A huge load of BS. A $66000 lexus LS costs $3000 to import from the US. The luxury car tax as per the government rules is $6000. GST adds another $6000. Total so far is $81000. As for the options, thats not true eiher. Lets add another $19000 in options. Now the car costs $100,000. So where is the other $90000 going ? I mean come on $90,000 It all goes into the dealers or car makers pocket. So please stop making excuses and talk hard number proved facts. Stop lying to the australian people. If importing was so expensive that it triples and quadruples the price then how can ford justify bringing in a $40,000 taurus to replace a $40,000 falcon ? the taurus should cost $130,000. If people are not buying so many falcons they sure as hell would not buy one taurus.
      • 3 Years Ago
      Well, we pay much more for a Carrera S here in Malaysia, tax is 300%!
      • 3 Years Ago
      Sorry, I meant the Camry is more expensive. I just had a final and I can really think anymore.
      • 3 Years Ago
      The article mentions that Australians make $10K more but it does not mention the comparison of income tax rates which I believe are higher in Australia vs. US. This article is incomplete. BAH!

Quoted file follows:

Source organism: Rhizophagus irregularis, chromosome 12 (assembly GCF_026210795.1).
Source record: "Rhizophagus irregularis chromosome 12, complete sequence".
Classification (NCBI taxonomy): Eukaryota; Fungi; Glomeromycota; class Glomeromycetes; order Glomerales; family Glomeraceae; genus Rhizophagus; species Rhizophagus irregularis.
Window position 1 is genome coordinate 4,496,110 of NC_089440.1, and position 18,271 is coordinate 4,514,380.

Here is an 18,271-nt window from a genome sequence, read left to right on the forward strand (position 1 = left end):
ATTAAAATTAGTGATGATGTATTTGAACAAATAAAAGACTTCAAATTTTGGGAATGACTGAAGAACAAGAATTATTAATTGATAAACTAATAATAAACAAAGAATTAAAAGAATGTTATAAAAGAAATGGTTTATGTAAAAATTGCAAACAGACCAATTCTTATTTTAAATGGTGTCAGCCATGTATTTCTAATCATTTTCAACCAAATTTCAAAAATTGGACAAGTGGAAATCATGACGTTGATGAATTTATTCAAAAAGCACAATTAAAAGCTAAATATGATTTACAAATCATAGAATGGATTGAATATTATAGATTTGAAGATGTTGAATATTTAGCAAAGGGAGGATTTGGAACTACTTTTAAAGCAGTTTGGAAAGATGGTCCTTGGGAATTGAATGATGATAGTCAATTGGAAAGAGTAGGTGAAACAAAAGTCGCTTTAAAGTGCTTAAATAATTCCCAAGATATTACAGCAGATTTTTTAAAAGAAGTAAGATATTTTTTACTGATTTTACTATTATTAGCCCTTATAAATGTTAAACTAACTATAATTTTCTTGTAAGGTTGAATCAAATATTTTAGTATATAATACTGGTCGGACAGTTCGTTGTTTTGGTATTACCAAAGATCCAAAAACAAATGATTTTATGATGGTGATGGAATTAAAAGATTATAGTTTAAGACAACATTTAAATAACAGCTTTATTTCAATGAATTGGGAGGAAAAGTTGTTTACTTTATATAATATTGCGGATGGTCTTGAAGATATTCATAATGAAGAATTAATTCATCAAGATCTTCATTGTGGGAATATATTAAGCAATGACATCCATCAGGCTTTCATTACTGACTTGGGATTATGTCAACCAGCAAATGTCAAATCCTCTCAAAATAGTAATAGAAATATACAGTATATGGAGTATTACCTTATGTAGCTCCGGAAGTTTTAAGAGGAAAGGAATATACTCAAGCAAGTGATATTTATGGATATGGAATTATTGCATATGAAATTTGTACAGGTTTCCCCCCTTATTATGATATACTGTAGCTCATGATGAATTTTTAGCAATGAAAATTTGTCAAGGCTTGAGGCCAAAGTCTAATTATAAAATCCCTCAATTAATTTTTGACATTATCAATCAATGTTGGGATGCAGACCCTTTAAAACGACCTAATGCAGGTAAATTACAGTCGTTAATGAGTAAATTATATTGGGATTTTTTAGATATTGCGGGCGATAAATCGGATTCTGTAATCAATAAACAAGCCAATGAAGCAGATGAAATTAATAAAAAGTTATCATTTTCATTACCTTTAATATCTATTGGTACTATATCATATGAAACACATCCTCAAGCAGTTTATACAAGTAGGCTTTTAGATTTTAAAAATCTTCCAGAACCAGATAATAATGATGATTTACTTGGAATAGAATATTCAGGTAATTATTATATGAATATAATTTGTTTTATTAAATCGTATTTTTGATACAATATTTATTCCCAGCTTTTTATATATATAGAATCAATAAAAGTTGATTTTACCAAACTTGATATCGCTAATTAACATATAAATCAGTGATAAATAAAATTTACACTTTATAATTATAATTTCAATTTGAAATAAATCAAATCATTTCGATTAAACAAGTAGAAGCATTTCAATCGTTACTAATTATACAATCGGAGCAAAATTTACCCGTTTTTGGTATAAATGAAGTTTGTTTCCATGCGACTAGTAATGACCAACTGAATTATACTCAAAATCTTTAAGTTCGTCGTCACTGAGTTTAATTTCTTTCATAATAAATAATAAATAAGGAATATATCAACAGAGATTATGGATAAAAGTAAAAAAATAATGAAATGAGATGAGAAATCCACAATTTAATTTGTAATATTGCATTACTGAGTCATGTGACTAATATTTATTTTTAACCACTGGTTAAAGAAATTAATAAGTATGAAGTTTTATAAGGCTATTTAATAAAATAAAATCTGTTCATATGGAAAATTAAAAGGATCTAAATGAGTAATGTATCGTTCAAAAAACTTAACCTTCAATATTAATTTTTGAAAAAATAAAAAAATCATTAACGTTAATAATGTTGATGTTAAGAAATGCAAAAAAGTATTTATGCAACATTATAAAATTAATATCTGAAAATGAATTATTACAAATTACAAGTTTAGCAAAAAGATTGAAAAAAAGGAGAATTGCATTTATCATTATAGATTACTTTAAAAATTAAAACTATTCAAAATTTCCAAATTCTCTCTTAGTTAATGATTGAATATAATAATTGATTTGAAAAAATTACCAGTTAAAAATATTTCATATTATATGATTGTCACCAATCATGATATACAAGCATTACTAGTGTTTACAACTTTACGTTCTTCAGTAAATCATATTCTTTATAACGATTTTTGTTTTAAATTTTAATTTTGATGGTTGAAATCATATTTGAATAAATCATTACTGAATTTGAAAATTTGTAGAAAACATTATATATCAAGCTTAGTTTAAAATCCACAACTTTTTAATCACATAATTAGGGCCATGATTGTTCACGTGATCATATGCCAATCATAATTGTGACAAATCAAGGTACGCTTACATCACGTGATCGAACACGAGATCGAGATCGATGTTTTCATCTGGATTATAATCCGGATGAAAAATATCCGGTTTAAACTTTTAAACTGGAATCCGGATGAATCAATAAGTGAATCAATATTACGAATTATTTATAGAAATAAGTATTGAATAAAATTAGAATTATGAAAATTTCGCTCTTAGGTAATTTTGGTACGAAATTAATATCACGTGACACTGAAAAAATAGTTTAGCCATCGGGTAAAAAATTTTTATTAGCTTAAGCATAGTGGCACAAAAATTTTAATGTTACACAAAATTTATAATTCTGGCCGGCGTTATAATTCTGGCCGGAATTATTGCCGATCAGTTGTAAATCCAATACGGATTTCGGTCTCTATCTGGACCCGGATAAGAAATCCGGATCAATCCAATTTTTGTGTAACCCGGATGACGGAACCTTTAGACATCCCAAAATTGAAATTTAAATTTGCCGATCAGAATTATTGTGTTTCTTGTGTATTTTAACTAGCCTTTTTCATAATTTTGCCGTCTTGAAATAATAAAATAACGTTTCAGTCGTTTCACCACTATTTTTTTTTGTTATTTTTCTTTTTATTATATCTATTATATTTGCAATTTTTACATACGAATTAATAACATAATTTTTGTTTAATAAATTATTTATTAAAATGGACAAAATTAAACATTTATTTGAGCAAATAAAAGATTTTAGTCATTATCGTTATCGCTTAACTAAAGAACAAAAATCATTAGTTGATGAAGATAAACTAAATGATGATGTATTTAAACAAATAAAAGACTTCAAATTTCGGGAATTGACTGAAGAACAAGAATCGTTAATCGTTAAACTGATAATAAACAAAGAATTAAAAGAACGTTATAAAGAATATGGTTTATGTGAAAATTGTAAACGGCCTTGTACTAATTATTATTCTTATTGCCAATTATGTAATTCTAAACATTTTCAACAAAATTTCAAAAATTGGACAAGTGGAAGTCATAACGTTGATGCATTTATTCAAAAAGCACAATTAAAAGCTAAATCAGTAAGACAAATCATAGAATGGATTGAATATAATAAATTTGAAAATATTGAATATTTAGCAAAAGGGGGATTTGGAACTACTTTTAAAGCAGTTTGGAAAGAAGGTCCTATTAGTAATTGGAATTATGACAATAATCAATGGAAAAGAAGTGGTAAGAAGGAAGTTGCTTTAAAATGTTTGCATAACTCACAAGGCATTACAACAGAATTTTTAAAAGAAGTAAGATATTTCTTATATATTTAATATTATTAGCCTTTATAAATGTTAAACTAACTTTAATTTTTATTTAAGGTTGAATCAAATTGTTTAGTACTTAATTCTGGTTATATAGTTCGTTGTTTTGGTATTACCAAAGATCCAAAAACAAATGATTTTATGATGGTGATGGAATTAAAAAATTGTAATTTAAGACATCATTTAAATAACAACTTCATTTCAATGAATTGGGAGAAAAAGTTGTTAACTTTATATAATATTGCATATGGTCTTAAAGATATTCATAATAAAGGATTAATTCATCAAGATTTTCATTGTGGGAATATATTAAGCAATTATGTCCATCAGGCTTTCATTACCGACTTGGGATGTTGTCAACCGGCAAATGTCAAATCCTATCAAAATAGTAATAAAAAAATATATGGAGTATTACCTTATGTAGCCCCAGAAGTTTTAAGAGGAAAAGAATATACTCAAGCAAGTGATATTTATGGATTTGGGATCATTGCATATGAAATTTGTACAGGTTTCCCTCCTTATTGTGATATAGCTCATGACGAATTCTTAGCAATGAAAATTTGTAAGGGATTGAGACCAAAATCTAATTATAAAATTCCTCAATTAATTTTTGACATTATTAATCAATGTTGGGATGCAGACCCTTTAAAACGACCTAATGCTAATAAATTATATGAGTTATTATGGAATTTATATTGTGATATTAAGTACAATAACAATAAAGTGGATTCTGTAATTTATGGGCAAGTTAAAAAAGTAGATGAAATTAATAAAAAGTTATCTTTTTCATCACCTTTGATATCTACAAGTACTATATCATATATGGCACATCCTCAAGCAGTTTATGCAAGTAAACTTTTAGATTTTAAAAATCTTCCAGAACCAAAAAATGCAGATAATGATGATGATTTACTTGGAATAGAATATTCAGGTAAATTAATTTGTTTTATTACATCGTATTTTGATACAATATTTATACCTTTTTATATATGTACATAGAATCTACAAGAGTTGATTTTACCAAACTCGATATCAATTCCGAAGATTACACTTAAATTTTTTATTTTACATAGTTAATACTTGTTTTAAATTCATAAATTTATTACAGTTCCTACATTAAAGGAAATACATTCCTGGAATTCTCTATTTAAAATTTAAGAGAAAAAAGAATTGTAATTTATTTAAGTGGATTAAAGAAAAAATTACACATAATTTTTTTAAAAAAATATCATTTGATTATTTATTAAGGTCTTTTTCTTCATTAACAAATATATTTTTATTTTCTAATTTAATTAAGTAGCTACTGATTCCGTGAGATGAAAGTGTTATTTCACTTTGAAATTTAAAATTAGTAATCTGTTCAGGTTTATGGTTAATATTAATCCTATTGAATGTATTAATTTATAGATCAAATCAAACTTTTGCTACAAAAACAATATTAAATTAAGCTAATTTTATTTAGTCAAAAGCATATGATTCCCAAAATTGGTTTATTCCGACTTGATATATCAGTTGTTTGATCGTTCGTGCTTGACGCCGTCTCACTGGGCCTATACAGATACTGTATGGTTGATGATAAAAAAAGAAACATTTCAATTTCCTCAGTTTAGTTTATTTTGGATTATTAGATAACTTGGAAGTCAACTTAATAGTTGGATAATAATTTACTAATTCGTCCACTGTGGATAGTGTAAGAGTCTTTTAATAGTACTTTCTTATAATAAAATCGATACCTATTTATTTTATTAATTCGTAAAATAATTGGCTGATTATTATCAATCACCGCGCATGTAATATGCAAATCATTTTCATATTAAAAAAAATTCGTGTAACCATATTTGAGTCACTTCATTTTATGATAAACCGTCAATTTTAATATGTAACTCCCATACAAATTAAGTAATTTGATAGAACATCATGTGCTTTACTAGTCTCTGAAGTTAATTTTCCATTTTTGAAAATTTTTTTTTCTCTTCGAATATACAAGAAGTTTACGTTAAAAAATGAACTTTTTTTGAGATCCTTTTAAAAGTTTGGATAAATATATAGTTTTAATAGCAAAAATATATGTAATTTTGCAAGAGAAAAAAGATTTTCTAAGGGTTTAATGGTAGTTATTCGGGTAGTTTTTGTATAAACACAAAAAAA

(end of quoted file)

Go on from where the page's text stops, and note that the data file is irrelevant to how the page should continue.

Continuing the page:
• 3 Years Ago
      As an American Expat working in Australia, it is not just cars.

      A candy bar will cost about $2 at a grocery store.
      Beer is about $50 for a 24 pack (mass produced equivalent to a Bud)
      Meat is 2x to 3x the price
      Rent in Sydney is listed on a weekly basis as it would sounds crazy to list it monthly
      • 3 Years Ago
      Expensive? Look out for prices in Singapore and you will know what is really called expensive!
      • 3 Years Ago
      There are countries where cars cost more than Australia. India,Singapore,Norway etc.
      • 3 Years Ago
      The luxury car tax only applies to cars over $57,466, but still the average car is way more expensive than the USA. A more apt comparison would be a Camry (yawn) or Cruze.
      Camry: AU$30,490 US$20,870 (Base model autos, prices from respective websites). So Aus pays about 50% more for similar car (yes specs are different, but many in the US favour, like more air bags and 6 Speed Auto).

      In fact I think you'll find cars in pretty much every other market are expensive by comparison, so anyone could (play devils advocate and) ask - why are cars in the USA so cheap?
      • 3 Years Ago
      Canadian wages are higher than the US, we have healthcare, our taxes are considerably higher, we don't have the infrastructure (bigger country, smaller markets, more expensive to do business) and we have a better public education system . It was written by an economist in the Glob e and Mail recently that ANY product sold in Canada is fairly priced at between a 10-15% more than the same product in the US when the CDN $ is around par.
      Canadians take all the above benefits for granted but don't want to pay for them. Buy your products for less if you want to take a pay cut and buy your own health insurance. I do not work for a manufacturer, it just aggravates me when we enjoy so much more "social" amenities in Canada but no one wants to pay the costs of those services.